Australian income tax rates
One of the most important financial aspects of moving to a new country is learning the ins and outs of that country’s tax system. In Australia, the income tax rates and policies may differ from those in your country of origin, and you should know what to expect upon arrival.
In this guide crafted specifically for expats, we will cover the basics of Australian income tax and answer frequently asked questions to prepare you for tax season!
Australian income tax rates
Income tax in Australia is applied to an individual’s personal income for a given fiscal year. These earnings are then taxed on a scale according to how much personal income was earned during the given year. This is known as a “progressive tax system.”
According to the Australian Tax Office (ATO), the country of Australia taxes its residents’ income to fund community services. The ATO lists health care, education, emergency services, roads and train lines, the Australian Defence Force, welfare, and disaster relief as services funded by income tax collection.
It’s important to adhere to federal Australian tax laws, as not doing so can result in financial penalties and even criminal charges. Australia taxes residents, defined as permanent residents of Australia, those who have been in Australia for six or more consecutive months, Australians who have been overseas but do not intend to set up permanent residence overseas, and overseas students who have been in Australia for over six months.
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Australian Income Tax Rates for 2022–23 (Residents)
Below are the Australian income tax rates for the fiscal year 2022-23, according to the Australian Tax Office:
0 – $18,200
$18,201 – $45,000
19 cents per each $1 above $18,200
$45,001 – $120,000
$5,092 and 32.5 cents per each $1 above $45,000
$120,001 – $180,000
$29,467 and 37 cents per each $1 over $120,000
$180,001 and above
$51,667 and 45 cents per each $1 over $180,000
The Australian Tax Office specifies that the above rates do not include a Medicare levy of 2%.
How income tax is calculated in Australia
Income tax is calculated in Australia by assessing taxable income and then multiplying this figure by the tax rate that applies to the assessable income. This results in a figure known as the “tax payable amount.”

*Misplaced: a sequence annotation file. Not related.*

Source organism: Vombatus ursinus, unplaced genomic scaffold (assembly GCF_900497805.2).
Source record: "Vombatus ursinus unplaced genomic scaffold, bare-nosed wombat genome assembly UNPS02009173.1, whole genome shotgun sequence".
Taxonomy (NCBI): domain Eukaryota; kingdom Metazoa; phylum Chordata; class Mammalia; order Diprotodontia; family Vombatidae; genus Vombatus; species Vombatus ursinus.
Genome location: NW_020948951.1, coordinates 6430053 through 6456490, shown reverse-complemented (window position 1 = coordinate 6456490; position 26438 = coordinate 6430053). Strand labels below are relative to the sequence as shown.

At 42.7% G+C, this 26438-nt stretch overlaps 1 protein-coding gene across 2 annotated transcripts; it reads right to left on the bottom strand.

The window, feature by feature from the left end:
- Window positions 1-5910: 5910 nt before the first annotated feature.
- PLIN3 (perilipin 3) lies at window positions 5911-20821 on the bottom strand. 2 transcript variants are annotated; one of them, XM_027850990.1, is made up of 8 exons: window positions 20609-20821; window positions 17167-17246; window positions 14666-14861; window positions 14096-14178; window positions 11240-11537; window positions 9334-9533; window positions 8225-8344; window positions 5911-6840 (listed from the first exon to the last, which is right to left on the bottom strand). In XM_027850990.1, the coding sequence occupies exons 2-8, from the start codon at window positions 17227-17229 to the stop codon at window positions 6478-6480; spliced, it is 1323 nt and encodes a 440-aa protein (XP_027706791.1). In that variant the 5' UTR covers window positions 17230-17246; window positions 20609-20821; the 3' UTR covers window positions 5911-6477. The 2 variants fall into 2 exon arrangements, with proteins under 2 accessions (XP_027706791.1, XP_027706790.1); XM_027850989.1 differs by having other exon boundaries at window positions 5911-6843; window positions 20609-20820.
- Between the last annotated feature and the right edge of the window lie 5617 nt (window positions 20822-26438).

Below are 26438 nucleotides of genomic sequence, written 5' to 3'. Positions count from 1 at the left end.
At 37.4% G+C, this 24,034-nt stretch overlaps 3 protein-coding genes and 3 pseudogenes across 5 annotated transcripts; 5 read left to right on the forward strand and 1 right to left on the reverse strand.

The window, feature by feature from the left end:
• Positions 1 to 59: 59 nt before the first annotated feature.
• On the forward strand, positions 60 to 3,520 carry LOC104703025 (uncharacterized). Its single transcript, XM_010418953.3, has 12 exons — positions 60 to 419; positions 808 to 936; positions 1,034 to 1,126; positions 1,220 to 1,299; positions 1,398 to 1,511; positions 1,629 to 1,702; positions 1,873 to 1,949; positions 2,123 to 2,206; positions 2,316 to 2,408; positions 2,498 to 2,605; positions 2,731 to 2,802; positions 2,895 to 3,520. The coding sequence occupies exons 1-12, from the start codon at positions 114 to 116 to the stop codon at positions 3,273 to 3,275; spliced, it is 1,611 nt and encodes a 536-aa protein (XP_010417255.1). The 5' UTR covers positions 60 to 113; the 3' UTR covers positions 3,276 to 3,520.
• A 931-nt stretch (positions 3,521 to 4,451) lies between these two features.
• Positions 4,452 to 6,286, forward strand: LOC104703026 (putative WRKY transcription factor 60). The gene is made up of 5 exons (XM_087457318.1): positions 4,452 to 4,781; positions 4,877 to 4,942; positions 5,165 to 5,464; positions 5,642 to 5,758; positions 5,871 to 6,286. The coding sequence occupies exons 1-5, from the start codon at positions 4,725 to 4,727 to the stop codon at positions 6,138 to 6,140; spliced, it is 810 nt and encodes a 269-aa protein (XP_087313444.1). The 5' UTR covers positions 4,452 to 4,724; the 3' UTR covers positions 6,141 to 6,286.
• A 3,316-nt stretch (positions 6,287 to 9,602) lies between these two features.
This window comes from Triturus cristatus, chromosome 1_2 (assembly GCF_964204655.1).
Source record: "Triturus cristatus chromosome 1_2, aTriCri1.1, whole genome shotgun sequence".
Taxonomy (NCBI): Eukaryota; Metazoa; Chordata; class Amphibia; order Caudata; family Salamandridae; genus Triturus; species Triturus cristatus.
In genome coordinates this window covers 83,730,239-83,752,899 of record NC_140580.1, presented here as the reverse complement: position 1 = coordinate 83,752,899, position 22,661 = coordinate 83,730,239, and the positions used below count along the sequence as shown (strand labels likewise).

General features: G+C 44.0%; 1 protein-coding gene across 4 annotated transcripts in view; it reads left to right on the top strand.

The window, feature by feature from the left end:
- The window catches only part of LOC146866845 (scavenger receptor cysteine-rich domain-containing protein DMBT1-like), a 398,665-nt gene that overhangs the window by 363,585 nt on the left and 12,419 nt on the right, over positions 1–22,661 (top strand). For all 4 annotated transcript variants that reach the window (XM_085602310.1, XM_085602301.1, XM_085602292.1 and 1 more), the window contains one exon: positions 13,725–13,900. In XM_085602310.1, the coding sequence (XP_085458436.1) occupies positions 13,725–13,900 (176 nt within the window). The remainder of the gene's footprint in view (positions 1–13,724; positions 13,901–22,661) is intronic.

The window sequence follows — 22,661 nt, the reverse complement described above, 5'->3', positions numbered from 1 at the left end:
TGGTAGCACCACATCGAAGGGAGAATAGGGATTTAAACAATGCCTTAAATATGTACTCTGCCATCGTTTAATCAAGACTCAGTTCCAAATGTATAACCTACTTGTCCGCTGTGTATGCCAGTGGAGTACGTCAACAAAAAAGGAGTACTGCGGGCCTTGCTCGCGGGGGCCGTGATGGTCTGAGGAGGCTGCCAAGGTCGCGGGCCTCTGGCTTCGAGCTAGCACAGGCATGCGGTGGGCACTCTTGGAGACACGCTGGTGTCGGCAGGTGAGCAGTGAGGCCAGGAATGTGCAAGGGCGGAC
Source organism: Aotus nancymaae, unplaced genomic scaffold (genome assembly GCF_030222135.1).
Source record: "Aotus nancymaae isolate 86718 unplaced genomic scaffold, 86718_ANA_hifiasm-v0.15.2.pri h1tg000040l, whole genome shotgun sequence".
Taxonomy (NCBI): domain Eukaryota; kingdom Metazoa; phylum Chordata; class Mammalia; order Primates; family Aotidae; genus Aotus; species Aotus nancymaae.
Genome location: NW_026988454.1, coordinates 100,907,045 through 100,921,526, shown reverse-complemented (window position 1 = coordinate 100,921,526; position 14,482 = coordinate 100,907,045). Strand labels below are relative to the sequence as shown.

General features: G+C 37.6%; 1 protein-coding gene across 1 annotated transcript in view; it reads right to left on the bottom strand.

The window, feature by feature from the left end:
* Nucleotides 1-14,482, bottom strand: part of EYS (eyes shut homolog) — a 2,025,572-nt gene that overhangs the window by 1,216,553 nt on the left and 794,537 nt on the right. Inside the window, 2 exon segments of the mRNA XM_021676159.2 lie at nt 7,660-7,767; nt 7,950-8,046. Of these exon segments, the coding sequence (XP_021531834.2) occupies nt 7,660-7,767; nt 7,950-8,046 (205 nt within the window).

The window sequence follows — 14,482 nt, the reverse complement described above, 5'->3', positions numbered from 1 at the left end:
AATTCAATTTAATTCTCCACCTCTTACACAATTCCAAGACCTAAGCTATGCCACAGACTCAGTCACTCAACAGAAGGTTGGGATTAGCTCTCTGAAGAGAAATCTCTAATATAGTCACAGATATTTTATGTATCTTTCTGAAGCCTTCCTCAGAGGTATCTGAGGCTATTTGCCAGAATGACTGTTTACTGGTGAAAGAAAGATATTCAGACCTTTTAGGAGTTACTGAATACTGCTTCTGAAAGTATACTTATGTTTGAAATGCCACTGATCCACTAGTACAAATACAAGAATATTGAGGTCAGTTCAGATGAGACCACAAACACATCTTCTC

What is the tax-free threshold?
The tax-free threshold in Australia is $18,200. After this threshold, all other income is taxable.
Tax offsets and deductions
Tax offsets and deductions are available through the Australian tax system. Offsets and rebates help reduce how much money you need to pay in taxes to the Australian government. Deductions also help to do so by deducting money you paid to earn income from your income total.
What is included in assessable income?
Assessable income in Australia is income that exceeds the tax-free threshold of earnings. There are many examples of assessable income that you must declare to properly file your income taxes with the Australian government.
The ATO lists salary, wages, tips, allowances, interest, dividends, bonuses, overtime, commissions, pensions, and collected rent as assessable income you must declare.
What tax deductions are you allowed?
There are two categories of deductions available in the Australian tax system, the first is work-related expenses, and the other is a general category.
What is taxable income?
Taxable income is defined as the income you have to pay tax on, and this is measured after the allowable deductions are taken from your assessable income.
Are there any tax offsets or rebates available in Australia?
Several tax offsets and deductions are available through the Australian income tax system. These offsets can help reduce the amount of taxes that you owe the Australian government.
How is income tax paid in Australia?
In most cases, income tax is directly deducted from paychecks given to you by your employer. However, self-employed Australian residents must prepare to pay their income tax when filing their annual income taxes.
Are there any deductions available for income tax purposes in Australia?
The Australian government has a comprehensive list of deductions you can claim, which details expenses you might have incurred while earning your income or charitable donations you may have made. Work-related expenses such as setting up work-from-home offices, paying work phone fees, and purchasing necessary equipment can be deducted.
Are non-residents taxed differently in Australia?
Non-resident taxes are treated differently in Australia, and many of the rewards and alleviations that Australian residents enjoy are unavailable for non-residents. Most notably, foreign residents are not eligible for the $18,200 tax-free threshold that residents are.
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